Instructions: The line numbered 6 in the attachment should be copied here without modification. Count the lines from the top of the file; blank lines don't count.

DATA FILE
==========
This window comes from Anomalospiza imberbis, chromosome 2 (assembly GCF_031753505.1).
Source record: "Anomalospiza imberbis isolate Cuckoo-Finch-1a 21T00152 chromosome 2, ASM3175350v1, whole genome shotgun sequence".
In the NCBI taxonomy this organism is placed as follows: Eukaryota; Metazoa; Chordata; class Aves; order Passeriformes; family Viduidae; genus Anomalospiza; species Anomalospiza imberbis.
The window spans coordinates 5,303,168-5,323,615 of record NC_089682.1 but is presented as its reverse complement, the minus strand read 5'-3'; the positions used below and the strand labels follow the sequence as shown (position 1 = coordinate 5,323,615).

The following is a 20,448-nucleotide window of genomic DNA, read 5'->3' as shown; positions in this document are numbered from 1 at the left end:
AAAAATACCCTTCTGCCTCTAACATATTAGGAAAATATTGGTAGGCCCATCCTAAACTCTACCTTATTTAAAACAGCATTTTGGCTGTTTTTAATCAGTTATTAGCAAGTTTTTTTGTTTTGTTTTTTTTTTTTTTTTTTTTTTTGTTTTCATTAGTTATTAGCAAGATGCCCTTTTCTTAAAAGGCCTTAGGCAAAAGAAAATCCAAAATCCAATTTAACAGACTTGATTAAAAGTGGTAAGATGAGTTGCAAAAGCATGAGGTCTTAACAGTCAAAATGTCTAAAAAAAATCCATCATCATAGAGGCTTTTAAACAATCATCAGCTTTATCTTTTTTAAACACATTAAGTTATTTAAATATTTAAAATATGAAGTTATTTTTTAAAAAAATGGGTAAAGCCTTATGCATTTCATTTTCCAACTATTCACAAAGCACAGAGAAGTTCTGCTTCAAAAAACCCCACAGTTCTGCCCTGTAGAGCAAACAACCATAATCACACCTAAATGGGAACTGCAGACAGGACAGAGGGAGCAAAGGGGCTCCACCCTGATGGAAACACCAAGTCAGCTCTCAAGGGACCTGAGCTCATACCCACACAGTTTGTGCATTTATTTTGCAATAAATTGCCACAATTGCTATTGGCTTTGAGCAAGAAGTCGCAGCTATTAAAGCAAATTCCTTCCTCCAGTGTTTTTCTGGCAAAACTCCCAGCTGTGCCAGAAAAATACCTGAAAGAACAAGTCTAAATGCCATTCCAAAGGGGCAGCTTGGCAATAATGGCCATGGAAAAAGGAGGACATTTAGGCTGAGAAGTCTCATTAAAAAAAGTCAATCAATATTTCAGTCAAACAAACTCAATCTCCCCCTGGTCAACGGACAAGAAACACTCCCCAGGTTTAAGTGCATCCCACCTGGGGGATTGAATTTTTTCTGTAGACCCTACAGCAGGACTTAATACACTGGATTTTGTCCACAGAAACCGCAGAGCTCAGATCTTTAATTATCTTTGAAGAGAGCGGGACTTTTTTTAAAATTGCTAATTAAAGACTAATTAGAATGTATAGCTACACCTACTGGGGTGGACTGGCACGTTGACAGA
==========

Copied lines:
AAAAATACCCTTCTGCCTCTAACATATTAGGAAAATATTGGTAGGCCCATCCTAAACTCTACCTTATTTAAAACAGCATTTTGGCTGTTTTTAATCAGTTATTAGCAAGTTTTTTTGTTTTGTTTTTTTTTTTTTTTTTTTTTTTGTTTTCATTAGTTATTAGCAAGATGCCCTTTTCTTAAAAGGCCTTAGGCAAAAGAAAATCCAAAATCCAATTTAACAGACTTGATTAAAAGTGGTAAGATGAGTTGCAAAAGCATGAGGTCTTAACAGTCAAAATGTCTAAAAAAAATCCATCATCATAGAGGCTTTTAAACAATCATCAGCTTTATCTTTTTTAAACACATTAAGTTATTTAAATATTTAAAATATGAAGTTATTTTTTAAAAAAATGGGTAAAGCCTTATGCATTTCATTTTCCAACTATTCACAAAGCACAGAGAAGTTCTGCTTCAAAAAACCCCACAGTTCTGCCCTGTAGAGCAAACAACCATAATCACACCTAAATGGGAACTGCAGACAGGACAGAGGGAGCAAAGGGGCTCCACCCTGATGGAAACACCAAGTCAGCTCTCAAGGGACCTGAGCTCATACCCACACAGTTTGTGCATTTATTTTGCAATAAATTGCCACAATTGCTATTGGCTTTGAGCAAGAAGTCGCAGCTATTAAAGCAAATTCCTTCCTCCAGTGTTTTTCTGGCAAAACTCCCAGCTGTGCCAGAAAAATACCTGAAAGAACAAGTCTAAATGCCATTCCAAAGGGGCAGCTTGGCAATAATGGCCATGGAAAAAGGAGGACATTTAGGCTGAGAAGTCTCATTAAAAAAAGTCAATCAATATTTCAGTCAAACAAACTCAATCTCCCCCTGGTCAACGGACAAGAAACACTCCCCAGGTTTAAGTGCATCCCACCTGGGGGATTGAATTTTTTCTGTAGACCCTACAGCAGGACTTAATACACTGGATTTTGTCCACAGAAACCGCAGAGCTCAGATCTTTAATTATCTTTGAAGAGAGCGGGACTTTTTTTAAAATTGCTAATTAAAGACTAATTAGAATGTATAGCTACACCTACTGGGGTGGACTGGCACGTTGACAGA